published: 12.09.2013, 12:58 | updated: 12.09.2013 13:01:08
Prague - Lobbyist Miroslav Slouf, former communist lawmaker who in 1998-2002 headed the team of advisers to the then PM Milos Zeman, will lead the Party of Citizens´ Rights - the Zemanites (SPOZ) in Prague in the forthcoming general election, Vladimir Honig, from the SPOZ, told CTK today.
Honig is a deputy head of the SPOZ´s Prague branch which elected Slouf as its election leader on Wednesday.
Slouf, whose name figures in a number of political scandals and whom many view as controversial, is considered one of the main masterminds of Zeman´s victory in the January direct presidential election.
He, nevertheless, withdrew from the limelight after Zeman´s inauguration as president. Zeman recently said Slouf had to leave his team of aides because he made up things.
Later today SPOZ deputy chairman Vladimir Krulis announced that the party has cancelled its press conference scheduled for tonight. It was to follow the SPOZ presidium´s meeting that was to definitively confirm the party´s regional election leaders.
The press conference has been adjourned until Friday noon, Krulis said, without elaborating.
The media have cited SPOZ leadership sources saying it will try to change the Prague branch´s choice.
"I´m curious to see their [final decision]," Slouf said in reaction to them.
He told CTK that his nomination for election leader was unplanned and it appeared at the Prague SPOZ´s conference only after two other candidates´ bids were turned down.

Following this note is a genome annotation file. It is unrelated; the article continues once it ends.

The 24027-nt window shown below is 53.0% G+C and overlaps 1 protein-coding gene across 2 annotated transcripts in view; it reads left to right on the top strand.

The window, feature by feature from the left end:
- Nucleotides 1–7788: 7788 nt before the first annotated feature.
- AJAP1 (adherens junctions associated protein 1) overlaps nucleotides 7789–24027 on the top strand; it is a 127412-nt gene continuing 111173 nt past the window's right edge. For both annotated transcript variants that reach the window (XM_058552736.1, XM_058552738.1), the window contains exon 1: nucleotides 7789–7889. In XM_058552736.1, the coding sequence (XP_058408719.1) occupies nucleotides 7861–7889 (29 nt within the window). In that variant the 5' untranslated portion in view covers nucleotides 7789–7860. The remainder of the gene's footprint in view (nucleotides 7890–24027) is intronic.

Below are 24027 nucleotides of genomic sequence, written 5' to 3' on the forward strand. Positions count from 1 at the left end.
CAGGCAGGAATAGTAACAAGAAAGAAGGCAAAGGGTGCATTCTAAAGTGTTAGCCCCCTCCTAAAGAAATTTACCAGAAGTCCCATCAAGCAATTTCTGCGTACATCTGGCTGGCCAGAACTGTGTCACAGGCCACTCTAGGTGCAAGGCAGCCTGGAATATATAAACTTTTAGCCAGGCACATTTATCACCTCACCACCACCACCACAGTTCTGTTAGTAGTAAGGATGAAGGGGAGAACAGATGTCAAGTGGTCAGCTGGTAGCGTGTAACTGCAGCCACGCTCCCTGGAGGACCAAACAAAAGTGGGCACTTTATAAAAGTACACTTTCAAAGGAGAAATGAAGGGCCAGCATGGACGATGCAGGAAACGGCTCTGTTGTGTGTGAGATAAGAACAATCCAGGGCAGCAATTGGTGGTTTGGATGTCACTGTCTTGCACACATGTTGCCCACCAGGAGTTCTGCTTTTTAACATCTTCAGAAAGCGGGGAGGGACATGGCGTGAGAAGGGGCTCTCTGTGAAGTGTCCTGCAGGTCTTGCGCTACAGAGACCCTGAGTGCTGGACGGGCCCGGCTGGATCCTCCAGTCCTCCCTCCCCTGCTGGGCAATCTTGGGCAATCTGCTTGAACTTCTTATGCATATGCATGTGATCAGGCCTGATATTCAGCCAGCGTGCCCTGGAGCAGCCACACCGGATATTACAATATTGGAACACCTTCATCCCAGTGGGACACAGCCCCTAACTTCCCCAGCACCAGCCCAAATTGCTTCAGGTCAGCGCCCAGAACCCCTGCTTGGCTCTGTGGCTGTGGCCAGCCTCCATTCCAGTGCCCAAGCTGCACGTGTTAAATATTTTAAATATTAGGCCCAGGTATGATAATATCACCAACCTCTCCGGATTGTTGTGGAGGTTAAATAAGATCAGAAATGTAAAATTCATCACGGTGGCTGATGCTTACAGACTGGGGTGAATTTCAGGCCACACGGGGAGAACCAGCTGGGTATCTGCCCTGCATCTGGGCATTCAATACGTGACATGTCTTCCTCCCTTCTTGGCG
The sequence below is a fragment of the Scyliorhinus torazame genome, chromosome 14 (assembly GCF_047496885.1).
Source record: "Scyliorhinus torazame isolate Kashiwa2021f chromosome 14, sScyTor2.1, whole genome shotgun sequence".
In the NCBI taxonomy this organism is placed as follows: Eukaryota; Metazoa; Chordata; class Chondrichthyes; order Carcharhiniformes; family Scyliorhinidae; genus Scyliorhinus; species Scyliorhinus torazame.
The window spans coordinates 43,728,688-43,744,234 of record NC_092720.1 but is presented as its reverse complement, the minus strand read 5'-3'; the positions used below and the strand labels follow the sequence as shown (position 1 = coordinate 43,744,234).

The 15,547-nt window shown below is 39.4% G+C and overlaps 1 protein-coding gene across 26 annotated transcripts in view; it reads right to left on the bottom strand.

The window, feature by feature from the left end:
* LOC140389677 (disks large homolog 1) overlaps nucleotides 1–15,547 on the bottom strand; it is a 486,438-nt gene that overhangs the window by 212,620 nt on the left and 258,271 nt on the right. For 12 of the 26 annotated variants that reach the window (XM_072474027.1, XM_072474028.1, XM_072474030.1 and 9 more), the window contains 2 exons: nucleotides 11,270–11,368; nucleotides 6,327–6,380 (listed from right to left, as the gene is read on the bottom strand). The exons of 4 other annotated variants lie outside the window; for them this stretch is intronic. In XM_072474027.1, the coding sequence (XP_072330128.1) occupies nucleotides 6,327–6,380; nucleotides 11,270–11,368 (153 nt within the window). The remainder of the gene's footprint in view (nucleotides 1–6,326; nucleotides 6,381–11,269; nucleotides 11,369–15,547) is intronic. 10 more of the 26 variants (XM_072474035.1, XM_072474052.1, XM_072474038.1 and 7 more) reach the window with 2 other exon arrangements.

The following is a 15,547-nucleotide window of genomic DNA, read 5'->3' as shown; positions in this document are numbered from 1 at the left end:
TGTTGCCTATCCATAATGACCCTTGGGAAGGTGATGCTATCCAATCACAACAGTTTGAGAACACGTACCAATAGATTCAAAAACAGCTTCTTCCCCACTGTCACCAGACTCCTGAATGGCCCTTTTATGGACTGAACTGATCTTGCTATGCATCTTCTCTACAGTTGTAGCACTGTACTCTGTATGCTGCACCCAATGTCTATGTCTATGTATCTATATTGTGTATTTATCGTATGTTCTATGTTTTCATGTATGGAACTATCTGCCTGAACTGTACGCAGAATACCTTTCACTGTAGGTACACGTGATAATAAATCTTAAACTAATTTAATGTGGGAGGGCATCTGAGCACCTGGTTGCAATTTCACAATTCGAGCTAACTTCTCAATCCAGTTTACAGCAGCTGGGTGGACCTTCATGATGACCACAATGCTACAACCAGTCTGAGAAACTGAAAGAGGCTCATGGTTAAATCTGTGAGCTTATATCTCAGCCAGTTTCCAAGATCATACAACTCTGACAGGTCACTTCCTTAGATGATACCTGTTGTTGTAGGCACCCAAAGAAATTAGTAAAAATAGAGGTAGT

He said he accepted it because the time pressure forced the SPOZ to choose its election leaders.
The deadline for parties to submit their lists of candidates is September 17.
Slouf said he accepted the candidacy because he wanted to help the SPOZ. He wants to address Praguers mainly by focusing on municipal issues and by a contact campaign.
He said he does not expect Zeman to support him nor does he fear that his candidacy may cause the SPOZ´s voter preferences to decline.
"In the general election, the president´s support may be rather harmful," Slouf said.
He said he meets voters every day, in public transport means, for example, and he has not seen them frowning at him.
Slouf, who will turn 65 next week, joined the Communist Party in 1975 and left it after the communist regime´s collapse in 1991.
In 1994 he joined the Social Democratic Party (CSSD) then chaired by Zeman. Observers say he significantly contributed to the victory of Zeman´s CSSD in the 1998 general election.
He left the CSSD in 2009, following the example of Zeman who fell out with the party in 2007.
In 2008, Slouf was one of the founding fathers of the Friends of Milos Zeman group striving for a political comeback of Zeman, who had lived in retirement from 2002.
The group was later transformed into a new party, the SPOZ, of which Zeman is honorary chairman and which ended narrowly under the parliamentary threshold in the latest general election in 2010.
Slouf headed the Prague SPOZ before the presidential polls but he did not seek re-election earlier this year.
Before, he unsuccessfully ran for the CSSD in the Senate elections in 2000 in the Chrudim constituency, east Bohemia.
Slouf´s election rivals in Prague, i.e. other parties´ number one candidates, include Karel Schwarzenberg (TOP 09 chairman), Miroslava Nemcova (Civic Democrat deputy chairwoman), Jaroslav Zavadil (CMKOS umbrella union head running for the CSSD), Marta Semelova (Communists´ Prague branch chairwoman), Daniel Herman (former head of the Institute for the Totalitarian Regime Study who runs for the Christian Democrats), Andrej Babis (ANO movement chairman) and Ondrej Liska (Greens chairman).
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